Softened water is considered safe to drink in the majority of cases.
How can water that contains salt be safe to drink?
The first misconception is that softened water contains salt – in fact it doesn’t even enter the water supply, it is only used to soften the resin.
If we break this down into daily nutrients, the increase of salt by the average individual drinking two litres of softened water a day is about 7% – a glass of milk can have up to five times more sodium in it.
The World Health Organisation’s (WHO) position on drinking softened water is: “There are no firm conclusions on whether it poses long-term health risks so no health-based guidelines are proposed.” In over 90 years, there has never been a reported health-related problem associated with a water softener.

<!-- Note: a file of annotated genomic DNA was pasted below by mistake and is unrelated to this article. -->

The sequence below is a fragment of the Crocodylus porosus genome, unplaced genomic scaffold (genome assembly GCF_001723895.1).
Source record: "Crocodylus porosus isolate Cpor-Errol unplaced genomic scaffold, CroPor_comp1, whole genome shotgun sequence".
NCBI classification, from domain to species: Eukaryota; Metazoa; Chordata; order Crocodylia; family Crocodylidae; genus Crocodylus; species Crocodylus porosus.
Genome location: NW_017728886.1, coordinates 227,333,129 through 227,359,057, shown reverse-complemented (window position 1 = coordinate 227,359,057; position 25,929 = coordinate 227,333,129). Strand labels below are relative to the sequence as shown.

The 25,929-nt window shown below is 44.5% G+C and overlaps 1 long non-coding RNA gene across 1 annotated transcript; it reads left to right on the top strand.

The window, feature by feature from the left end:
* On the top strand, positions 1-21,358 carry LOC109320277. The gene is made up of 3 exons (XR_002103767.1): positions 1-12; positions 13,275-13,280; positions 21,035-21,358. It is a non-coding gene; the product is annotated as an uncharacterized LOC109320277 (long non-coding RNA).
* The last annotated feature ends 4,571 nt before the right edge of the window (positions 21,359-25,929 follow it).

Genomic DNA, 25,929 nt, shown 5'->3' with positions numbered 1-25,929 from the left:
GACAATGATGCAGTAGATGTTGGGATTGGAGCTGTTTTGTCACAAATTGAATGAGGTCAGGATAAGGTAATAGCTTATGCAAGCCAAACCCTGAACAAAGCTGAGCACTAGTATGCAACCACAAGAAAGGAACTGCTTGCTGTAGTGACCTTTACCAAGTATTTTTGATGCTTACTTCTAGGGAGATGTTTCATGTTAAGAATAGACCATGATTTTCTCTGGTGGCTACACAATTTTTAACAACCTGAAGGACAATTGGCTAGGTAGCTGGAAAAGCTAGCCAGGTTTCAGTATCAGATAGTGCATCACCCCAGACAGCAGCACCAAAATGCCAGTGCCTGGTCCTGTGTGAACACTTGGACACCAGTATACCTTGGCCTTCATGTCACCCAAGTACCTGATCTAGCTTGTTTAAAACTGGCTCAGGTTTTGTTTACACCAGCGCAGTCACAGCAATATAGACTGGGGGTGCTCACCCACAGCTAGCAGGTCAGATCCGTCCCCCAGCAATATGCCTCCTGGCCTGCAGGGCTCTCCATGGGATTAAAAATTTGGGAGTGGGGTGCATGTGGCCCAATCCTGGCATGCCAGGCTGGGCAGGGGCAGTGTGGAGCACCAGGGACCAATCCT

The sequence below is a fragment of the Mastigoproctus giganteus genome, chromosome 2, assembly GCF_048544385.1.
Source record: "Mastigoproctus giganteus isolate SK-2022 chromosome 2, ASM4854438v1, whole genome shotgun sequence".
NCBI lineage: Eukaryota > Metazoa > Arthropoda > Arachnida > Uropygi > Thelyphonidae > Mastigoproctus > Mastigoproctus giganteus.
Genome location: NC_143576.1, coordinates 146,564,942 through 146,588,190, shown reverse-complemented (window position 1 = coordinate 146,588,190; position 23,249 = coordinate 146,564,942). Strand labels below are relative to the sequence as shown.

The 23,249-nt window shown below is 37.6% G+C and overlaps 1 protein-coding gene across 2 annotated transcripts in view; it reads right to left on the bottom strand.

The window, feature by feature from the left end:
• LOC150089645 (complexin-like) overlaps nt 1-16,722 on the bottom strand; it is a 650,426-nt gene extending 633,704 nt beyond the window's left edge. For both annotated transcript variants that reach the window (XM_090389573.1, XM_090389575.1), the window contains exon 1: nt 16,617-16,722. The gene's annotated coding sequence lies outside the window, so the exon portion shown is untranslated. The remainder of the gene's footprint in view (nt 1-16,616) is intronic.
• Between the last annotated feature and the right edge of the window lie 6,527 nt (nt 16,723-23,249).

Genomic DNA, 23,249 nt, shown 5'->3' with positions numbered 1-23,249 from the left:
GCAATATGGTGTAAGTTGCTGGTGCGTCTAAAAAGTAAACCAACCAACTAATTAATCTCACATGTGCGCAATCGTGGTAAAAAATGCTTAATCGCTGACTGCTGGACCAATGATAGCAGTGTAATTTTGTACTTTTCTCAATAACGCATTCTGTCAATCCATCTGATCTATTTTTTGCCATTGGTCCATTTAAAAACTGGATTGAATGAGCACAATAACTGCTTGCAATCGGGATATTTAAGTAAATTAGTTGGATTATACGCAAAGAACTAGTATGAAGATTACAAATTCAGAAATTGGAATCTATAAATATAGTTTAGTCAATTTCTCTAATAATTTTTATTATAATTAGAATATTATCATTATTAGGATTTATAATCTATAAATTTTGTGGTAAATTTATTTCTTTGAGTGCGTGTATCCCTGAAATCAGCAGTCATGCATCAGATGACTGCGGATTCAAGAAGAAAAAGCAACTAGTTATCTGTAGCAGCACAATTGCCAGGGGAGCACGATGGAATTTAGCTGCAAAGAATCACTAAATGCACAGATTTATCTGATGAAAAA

However using softened water isn’t recommended when mixing baby feeds or those on a low-sodium diet prescribed by a medical practitioner.
The Drinking Water Inspectorate (DWI) recommend that the concentration of sodium in drinking water should not exceed 200 mg. Some parts of the country have very hard drinking water, softening this water will cause increased sodium content that may not comply with the regulations. In these cases, softened water wouldn’t be suitable, instead a hard water filter can be added to the tap for safe drinking water.